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Primary Sources for Music - Digital Collections: Programs, Notes, Photographs

Links to selected primary source materials for music, including manuscripts, scores, sound recordings, sheet music, and more.

Using Programs, Notes, and Photographs for Research:

Concert programs and their accompanying program notes can be valuable primary sources. The complete programs of a major symphony orchestra document the program history of individual works, offering us some insight into the creation of the historical cannon of music by which works are included or excluded. Program notes are often by well-known conductors, performers, or scholars, making them a valuable source of information. Photographs, newspaper clippings, and other ephemera give us a glimpse of music made in the past.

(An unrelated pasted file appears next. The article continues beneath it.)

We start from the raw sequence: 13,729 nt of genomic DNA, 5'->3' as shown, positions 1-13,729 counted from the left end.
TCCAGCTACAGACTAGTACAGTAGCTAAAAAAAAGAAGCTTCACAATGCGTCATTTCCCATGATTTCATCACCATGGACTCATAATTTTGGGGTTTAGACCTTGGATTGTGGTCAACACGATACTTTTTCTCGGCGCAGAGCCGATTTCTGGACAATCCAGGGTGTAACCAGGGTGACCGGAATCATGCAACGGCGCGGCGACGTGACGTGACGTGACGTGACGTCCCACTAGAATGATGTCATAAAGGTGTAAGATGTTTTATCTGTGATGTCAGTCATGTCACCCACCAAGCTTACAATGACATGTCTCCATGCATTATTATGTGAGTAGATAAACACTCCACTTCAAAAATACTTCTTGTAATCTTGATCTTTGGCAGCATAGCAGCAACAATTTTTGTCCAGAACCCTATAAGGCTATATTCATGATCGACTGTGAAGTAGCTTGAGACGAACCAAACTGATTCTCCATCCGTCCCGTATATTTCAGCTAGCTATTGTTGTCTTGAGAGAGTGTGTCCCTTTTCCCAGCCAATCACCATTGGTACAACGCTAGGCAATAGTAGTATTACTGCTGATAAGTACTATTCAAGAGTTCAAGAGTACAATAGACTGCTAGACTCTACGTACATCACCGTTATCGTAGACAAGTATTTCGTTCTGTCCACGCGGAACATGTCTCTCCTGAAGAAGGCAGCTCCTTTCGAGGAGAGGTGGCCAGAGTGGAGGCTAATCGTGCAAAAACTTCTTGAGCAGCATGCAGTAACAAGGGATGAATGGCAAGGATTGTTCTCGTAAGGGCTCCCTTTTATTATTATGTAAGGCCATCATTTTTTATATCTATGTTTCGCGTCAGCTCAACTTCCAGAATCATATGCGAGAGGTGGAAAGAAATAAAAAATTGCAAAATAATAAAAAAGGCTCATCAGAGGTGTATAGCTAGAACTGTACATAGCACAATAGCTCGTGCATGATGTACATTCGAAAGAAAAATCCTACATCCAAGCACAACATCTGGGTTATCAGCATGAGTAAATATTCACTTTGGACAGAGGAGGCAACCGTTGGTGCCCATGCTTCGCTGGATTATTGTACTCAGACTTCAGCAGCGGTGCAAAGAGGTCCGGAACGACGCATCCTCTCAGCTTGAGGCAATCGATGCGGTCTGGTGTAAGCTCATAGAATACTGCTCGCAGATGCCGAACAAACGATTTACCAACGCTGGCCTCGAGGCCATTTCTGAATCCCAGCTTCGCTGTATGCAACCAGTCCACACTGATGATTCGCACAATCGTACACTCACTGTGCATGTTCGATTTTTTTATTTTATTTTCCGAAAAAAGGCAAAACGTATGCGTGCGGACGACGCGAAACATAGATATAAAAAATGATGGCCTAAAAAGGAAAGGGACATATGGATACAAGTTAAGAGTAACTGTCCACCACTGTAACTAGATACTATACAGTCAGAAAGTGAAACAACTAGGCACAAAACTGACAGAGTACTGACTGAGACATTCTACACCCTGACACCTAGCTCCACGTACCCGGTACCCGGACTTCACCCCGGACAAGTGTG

Digital Archives:

The New York Philharmonic Digital Archives - Funded by the Leon Levy Foundation and a grant from the National Endowment for the Humanities, the New York Phil's Digital Archives currently contains more than 3.1 million pages of materials, including marked conductor's scores (including those of Bernstein and Kostelanetz), 3,236 concert programs, business documents, and photographs. When the project is complete, every document from the archives dating from 1842-1970 will be included, along with all public documents from 1971 to the present.

Boston Symphony Orchestra Digital Archive - The BSO Digital Archive contains 2,000 photographs from its permanent collection of 30,000 prints and negatives, as well as concert program books from Symphony Hall performances (1881-2011), BSO trip performances (1889-1975), and BSO Tanglewood Performances (1946-2010).

Carnegie Hall Digital Archives Project - Started in 2012, the Digital Archives Project makes photographs, program books, flyers, posters, and correspondence available to the public.